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Commissioner for Regional Policy
Growing Together: for a connected, inclusive and prosperous EU Baltic Sea Macro-Region
5th Annual Forum of the EU Strategy for the Baltic Sea Region
Turku, Finland - 3 June 2014
This year is a special year. It is 25 years since the division of Europe ended. And it is 10 years since many of your countries joined the EU. These were historic steps that changed the face of our continent and opened up new opportunities for us all – individually, regionally and nationally.
And the Baltic Sea Strategy is just old enough to celebrate its own milestone anniversary: 5 years old already.
Five years developing the most ambitious Strategy for cooperation in the region. I believe that in time the development of this new Macro-Region may prove to be as important as those earlier breakthroughs in 1989 and 2004: and it is certainly a further step on the path that was set then – to greater European integration, to better chances for all, and for closer relationships between neighbours in order to get the best results for every citizen.
This is a process that has brought the Baltic States firmly back into the European family and continues to help reinforce ties to others like Norway and Iceland who share with us the same values, and interests.
Our strong preference would be to develop this region in harmonious cooperation with this region's big neighbour, the Russian Federation. We remain committed to this goal. But respect for international law, respect for others' sovereignty are not matters on which we can compromise.
This strategy is already reaping results. But not enough people know about them. When you leave this conference go and make sure the people you know, are aware of the results we are achieving.
Tell them about the important cooperation being done on addressing the dangers from chemical munitions left in the Baltic Sea. This is an example of how the Strategy provides help to national authorities to tackle serious risks in the region.
Tell them about the phasing out of phosphates in detergents ensuring a healthier sea for their families and for wildlife too.
Tell them about the headway being made on e-navigation, making the Baltic Sea Region a prime mover in the development of infrastructure and services in this important field.
Finally, tell them about the potential of biogas waiting to be exploited as a sustainable energy source for the Region.
But we can, and must, do much more.
2014 is an important year for one more reason: it is the year in which we are programming the EU structural and investment funds effectively for the next decade. It is a process that will have a major impact on the success of our Baltic cooperation.
My services are currently hard at work screening Partnership Agreements and Operational Programmes, to ensure that programmes for the coming period take the Macro-Regional Strategies into account. Not everything is perfect, but doors are opening to provide the financial muscle, the incentive needed to make real results on the ground.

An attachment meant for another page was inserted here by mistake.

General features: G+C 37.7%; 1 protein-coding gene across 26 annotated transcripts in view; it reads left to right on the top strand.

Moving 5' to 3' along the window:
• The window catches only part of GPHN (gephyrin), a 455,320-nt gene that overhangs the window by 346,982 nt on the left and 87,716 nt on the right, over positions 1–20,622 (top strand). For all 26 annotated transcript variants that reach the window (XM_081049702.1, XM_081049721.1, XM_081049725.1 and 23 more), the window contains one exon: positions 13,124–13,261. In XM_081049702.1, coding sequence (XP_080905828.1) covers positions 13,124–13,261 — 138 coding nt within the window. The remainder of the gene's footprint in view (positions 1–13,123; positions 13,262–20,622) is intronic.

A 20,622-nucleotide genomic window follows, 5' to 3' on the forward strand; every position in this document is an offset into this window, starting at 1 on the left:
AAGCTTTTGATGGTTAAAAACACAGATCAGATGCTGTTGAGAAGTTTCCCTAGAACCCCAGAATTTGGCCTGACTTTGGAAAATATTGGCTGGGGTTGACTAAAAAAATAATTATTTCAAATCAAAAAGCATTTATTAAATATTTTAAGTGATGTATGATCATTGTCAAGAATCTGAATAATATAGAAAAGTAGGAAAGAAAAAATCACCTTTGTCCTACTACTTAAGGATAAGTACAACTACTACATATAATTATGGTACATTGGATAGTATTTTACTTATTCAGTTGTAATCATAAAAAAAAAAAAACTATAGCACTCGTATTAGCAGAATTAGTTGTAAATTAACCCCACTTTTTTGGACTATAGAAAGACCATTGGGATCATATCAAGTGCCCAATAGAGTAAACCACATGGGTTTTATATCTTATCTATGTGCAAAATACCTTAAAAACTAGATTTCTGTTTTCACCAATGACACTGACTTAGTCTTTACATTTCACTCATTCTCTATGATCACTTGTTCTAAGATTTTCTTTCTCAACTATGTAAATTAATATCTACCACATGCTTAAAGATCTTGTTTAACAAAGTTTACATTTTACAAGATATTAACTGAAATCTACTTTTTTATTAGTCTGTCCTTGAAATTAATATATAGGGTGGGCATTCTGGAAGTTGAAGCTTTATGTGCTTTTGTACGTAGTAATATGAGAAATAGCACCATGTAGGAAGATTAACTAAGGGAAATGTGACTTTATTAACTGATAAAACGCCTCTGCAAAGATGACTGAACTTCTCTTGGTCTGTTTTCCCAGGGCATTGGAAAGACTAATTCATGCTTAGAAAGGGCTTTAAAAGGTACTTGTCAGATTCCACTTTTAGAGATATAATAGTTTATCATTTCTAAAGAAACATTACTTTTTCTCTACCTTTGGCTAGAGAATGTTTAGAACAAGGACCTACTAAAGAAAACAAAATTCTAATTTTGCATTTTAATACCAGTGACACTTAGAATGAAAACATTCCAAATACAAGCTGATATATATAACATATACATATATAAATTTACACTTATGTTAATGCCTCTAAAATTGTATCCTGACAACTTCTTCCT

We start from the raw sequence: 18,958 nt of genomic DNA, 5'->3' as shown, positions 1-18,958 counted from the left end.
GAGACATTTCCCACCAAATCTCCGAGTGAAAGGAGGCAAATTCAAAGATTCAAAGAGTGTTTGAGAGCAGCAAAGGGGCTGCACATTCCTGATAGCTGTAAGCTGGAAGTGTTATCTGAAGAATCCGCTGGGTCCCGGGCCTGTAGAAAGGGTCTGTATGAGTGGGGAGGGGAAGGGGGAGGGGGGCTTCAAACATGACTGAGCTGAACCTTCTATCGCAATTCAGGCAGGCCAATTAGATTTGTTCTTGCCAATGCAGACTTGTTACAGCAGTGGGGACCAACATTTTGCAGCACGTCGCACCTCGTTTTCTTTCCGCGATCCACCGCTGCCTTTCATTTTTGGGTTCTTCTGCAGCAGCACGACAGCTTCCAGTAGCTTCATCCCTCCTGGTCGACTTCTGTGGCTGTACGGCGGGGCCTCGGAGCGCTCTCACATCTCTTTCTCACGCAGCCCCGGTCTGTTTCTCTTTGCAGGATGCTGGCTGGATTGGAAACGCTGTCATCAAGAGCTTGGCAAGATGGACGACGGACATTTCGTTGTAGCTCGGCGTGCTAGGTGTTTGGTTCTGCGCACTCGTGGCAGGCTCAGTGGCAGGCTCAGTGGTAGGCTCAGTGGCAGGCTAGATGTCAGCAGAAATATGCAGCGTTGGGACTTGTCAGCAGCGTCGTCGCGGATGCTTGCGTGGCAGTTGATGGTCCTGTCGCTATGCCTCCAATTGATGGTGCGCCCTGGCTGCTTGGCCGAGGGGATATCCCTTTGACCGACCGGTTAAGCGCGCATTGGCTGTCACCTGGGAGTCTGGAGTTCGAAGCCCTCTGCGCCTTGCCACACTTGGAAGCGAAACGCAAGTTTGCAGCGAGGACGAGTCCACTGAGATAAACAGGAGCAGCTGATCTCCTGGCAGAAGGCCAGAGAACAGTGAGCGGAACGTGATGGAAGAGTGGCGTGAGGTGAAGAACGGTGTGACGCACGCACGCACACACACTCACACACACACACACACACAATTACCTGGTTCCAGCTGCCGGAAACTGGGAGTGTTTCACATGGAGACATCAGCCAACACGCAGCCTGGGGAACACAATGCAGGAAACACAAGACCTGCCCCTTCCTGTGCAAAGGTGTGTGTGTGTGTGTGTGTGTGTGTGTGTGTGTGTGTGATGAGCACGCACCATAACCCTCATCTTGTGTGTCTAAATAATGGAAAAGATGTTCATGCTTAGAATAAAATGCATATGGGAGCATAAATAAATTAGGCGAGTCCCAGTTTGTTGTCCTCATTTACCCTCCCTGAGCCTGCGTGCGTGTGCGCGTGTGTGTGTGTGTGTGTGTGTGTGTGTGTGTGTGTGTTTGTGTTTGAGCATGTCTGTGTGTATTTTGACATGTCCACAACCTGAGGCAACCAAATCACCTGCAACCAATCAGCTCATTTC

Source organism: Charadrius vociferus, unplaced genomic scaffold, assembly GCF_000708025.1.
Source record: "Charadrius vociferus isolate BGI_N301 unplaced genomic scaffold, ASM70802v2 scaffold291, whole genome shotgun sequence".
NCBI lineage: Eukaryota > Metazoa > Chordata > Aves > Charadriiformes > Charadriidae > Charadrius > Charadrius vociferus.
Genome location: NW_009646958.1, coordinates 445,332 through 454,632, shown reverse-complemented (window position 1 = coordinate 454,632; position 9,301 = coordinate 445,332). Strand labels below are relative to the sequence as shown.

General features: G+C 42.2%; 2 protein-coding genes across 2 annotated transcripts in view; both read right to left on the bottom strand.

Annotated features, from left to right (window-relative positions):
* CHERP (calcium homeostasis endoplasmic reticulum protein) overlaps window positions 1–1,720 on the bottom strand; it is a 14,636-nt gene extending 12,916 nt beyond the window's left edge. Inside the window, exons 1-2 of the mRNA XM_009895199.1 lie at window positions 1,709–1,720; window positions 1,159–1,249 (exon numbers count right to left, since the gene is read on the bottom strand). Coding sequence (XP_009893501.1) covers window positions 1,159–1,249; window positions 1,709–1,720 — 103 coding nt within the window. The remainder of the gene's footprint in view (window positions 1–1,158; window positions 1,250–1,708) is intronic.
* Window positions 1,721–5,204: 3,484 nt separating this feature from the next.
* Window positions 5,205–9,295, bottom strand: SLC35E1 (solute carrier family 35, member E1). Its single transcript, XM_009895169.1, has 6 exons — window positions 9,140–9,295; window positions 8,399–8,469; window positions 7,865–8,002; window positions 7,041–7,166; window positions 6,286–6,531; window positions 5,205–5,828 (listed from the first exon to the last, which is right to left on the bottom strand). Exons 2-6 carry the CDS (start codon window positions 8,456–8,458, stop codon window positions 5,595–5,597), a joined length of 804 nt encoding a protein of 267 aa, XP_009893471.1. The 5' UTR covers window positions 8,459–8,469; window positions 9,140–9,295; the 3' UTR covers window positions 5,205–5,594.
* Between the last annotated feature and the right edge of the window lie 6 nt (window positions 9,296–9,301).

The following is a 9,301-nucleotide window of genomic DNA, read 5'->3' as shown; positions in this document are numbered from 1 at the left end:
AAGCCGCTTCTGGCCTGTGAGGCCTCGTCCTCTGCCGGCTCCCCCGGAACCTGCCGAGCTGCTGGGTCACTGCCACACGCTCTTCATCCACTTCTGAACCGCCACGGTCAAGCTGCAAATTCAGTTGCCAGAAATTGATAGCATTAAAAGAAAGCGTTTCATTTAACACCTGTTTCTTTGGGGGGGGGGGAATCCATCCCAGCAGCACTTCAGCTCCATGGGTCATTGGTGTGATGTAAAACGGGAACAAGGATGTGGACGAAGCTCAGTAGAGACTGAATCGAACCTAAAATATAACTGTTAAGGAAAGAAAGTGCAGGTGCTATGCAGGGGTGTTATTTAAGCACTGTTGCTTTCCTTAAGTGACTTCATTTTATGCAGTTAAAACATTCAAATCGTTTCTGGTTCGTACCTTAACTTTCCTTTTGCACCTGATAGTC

Take our hosts, Finland. In the preparation for the new programming period, the Finnish authorities have emphasised Baltic Sea cooperation in a number of sectors. We really appreciate the contribution Finland makes to this Strategy, and – let me say – their excellent welcome to us all here in Turku.
The aim of these new programmes should be to put the substantial resources available in the region to work, to achieve a more prosperous and connected region with an improved environmental status of the Baltic Sea. Results that everyone in the region can see and feel.
How are we going to get the best from those investments?
As you know, just days ago, the European Commission published its report on governance of Macro-Regional Strategies.
It might sound dry but what this report is really about is how to make this and the other Macro-Regional strategies real winners.
We will be discussing governance in more depth tomorrow – but the nub of it is: who is responsible for doing what?
The Baltic region has been the pioneer of the Macro-Regional approach. Others are looking to you as a model and trying to copy you. We will publish a strategy for the Adriatic Ionian region in a couple of weeks, and for the Alps next year. Both will be drawing on your experience.
But you have to keep on blazing the trail. Cooperation in the framework of Macro‑-Regional strategies is a long term effort. We need you to show others how it is done.
We need you to continue to explore how to maximise your cooperation to achieve results. Recent events have reminded us how important energy cooperation is. I will say more about that tomorrow.
And coordination of transport policies is key to facilitating growth in the region. We need now, more than ever, to make progress in realising the European transport corridors – to boost trade, and help Europe put the crisis behind us.
More than 1000 people registered for this event here in Turku – quite a crowd.
I would like to thank the city of Turku, the Baltic Development Forum and Finland's Ministry of Foreign Affairs for hosting and co-organising this conference, because it is so important to have this opportunity come together. Please – use this chance. Find new partners. Make your views heard. Play your part in helping your region to grow – and all of us here, to grow together.